The British Columbia Center for Disease Control has discovered Canada’s first known case of a new strain of coronavirus (COVID-19) that has emerged in several other countries and is being monitored by the World Health Organization. This, one expert asserts, reminds us that the virus never went away.
The center says the BA.2.86 variant of the Omicron strain was identified in the body of a person in the Fraser Health region who had not recently traveled outside the province. British Columbia’s Chief Medical Health Officer, Dr. Bonnie Henry, and Provincial Health Minister Adrian Dix said in a joint statement that there does not appear to be an increase in the severity of the strain and that the infected person is not being hospitalized. Disease control says the new strain may have a greater ability to infect people who have already had Covid-19 or received vaccines against Covid-19, compared to previous strains.
The World Health Organization says it is monitoring this variant due to the large number of mutations in it. It was first discovered in Denmark on July 24, and has since appeared in Israel, South Africa, Britain and the United States. Dr. Brian Conway, an infectious disease specialist and medical director of the Vancouver Infectious Disease Centre, recently stressed in an interview with The Canadian Press that the variant may have been circulating for weeks, if not months, in the country. “This is the evolution of Covid,” he said. This does not surprise me. » Dr. Conway explained that the BA.2.86 variant may not cause more severe disease, but it is more easily transmitted than other strains of the disease.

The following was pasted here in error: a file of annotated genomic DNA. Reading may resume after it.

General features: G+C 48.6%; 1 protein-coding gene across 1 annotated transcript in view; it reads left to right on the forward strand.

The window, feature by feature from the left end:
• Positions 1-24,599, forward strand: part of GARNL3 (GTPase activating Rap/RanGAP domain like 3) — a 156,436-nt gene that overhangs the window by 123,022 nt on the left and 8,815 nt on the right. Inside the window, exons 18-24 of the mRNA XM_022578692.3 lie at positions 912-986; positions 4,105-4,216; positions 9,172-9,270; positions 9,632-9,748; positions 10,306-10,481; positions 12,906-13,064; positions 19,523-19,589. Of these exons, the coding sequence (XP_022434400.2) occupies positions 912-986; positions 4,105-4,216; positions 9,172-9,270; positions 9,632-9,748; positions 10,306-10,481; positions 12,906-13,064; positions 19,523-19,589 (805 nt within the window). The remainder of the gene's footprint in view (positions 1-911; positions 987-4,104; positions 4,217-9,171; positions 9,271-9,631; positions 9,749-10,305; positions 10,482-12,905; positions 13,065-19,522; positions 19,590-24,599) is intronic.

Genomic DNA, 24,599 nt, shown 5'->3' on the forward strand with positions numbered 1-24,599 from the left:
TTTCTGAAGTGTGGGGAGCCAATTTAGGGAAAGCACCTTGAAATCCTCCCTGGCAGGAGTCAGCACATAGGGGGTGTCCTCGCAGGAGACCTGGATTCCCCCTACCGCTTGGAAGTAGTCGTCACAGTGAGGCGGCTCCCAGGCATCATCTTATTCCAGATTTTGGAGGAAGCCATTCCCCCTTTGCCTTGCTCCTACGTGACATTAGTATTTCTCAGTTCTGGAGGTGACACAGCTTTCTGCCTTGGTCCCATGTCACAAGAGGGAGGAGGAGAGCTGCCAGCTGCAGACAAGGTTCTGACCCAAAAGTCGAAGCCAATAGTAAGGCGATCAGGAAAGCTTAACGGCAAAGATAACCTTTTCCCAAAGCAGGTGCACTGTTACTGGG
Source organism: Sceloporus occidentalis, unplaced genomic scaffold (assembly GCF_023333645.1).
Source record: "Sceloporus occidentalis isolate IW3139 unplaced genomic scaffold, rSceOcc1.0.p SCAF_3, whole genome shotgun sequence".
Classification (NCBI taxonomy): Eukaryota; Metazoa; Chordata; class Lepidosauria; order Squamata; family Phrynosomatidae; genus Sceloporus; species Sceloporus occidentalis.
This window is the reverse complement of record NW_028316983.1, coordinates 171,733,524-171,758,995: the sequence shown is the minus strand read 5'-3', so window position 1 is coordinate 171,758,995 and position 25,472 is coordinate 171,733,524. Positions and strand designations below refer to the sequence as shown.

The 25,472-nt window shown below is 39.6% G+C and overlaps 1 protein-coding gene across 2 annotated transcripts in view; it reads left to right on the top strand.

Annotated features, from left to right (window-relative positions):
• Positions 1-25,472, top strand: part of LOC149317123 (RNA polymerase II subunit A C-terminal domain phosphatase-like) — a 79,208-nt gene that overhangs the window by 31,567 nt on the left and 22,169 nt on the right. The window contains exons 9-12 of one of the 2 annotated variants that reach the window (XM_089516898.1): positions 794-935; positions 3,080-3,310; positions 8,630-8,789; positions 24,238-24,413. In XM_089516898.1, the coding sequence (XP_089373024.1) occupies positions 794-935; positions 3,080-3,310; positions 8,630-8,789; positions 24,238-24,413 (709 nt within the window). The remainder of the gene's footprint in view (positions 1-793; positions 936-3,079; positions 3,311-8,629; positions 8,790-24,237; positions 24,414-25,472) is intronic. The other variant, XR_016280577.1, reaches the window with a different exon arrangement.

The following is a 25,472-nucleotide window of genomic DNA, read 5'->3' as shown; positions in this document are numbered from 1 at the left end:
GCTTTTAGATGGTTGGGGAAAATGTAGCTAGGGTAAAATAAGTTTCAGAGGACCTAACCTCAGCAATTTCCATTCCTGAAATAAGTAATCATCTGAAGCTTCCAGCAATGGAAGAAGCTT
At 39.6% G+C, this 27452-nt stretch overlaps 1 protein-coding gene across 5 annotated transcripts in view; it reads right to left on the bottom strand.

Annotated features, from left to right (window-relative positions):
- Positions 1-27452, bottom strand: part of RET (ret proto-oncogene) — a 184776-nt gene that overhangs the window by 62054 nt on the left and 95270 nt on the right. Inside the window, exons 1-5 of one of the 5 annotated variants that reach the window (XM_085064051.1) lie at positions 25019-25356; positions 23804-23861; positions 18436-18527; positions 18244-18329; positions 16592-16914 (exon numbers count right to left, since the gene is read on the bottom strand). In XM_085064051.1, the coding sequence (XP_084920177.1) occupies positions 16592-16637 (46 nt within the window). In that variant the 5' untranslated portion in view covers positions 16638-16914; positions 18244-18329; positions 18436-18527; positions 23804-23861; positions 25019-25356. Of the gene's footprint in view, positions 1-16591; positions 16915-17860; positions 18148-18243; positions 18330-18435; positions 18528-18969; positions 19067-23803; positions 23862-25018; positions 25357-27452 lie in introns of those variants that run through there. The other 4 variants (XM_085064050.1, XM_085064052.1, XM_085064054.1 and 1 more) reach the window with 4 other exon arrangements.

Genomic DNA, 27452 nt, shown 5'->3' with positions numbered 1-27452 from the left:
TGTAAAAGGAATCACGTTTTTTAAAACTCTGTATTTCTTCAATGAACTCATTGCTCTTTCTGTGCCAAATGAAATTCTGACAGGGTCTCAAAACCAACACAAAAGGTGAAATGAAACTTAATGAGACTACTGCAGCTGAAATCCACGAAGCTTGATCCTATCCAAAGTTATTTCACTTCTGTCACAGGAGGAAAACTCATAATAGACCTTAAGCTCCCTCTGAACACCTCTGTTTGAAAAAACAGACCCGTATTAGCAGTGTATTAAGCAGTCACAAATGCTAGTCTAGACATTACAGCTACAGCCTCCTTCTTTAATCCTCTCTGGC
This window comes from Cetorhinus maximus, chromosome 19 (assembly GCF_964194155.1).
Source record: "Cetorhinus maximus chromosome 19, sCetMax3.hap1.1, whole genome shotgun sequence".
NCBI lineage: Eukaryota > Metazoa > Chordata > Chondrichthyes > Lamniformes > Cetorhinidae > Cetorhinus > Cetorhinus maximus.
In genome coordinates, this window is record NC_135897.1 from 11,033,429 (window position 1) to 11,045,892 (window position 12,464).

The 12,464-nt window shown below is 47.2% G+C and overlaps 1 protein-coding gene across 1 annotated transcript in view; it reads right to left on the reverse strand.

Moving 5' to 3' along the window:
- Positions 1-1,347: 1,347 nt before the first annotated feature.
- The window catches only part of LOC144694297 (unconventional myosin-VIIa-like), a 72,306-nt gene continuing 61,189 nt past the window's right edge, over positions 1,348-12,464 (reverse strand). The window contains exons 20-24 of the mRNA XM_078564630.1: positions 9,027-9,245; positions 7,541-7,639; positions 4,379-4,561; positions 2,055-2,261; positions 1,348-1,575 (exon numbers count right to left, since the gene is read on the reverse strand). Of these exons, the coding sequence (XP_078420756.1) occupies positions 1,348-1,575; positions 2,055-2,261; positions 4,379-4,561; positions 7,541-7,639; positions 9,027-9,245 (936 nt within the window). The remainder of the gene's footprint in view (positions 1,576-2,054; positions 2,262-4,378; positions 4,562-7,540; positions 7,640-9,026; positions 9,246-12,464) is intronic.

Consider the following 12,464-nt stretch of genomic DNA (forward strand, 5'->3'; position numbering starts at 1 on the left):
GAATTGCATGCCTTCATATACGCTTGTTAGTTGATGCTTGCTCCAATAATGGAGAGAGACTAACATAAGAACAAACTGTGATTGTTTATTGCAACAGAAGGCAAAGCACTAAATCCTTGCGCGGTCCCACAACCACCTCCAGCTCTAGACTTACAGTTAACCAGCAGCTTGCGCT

He explained that “new changes emerge and take charge by overthrowing the previous.” He says that the new vaccine will be the most important means of protection against new variants. This whole situation is a reminder that “COVID-19 never completely goes away.” COVID-19 is still killing about four people a day in Canada, Dr. Conway said, noting that Health Canada data shows 30 COVID-19-related deaths over the past week. As fall approaches and people spend more time indoors and viruses reproduce more easily, “we must prepare for an increase in COVID-related illness, COVID-related hospitalizations, and COVID-related deaths,” according to Dr. Conway.
There is no increased risk
In their statement, Dr. Henry and Mr. Dix acknowledged that it was not unexpected for the strain to appear in British Columbia and Canada, and noted that the risk to British Columbians remains the same. “The coronavirus continues to spread globally and the virus continues to adapt,” they wrote. They continued: “Reducing transmission and achieving high levels of protection through vaccination remain our best defense against all Covid-19 variants.”
They argued that people should “stay home when sick, wear masks when appropriate, follow respiratory etiquette, wash their hands frequently, and most importantly, update their vaccinations.” The XBB.1.5 (Omicron) strain remains the most common strain in British Columbia, the release said.
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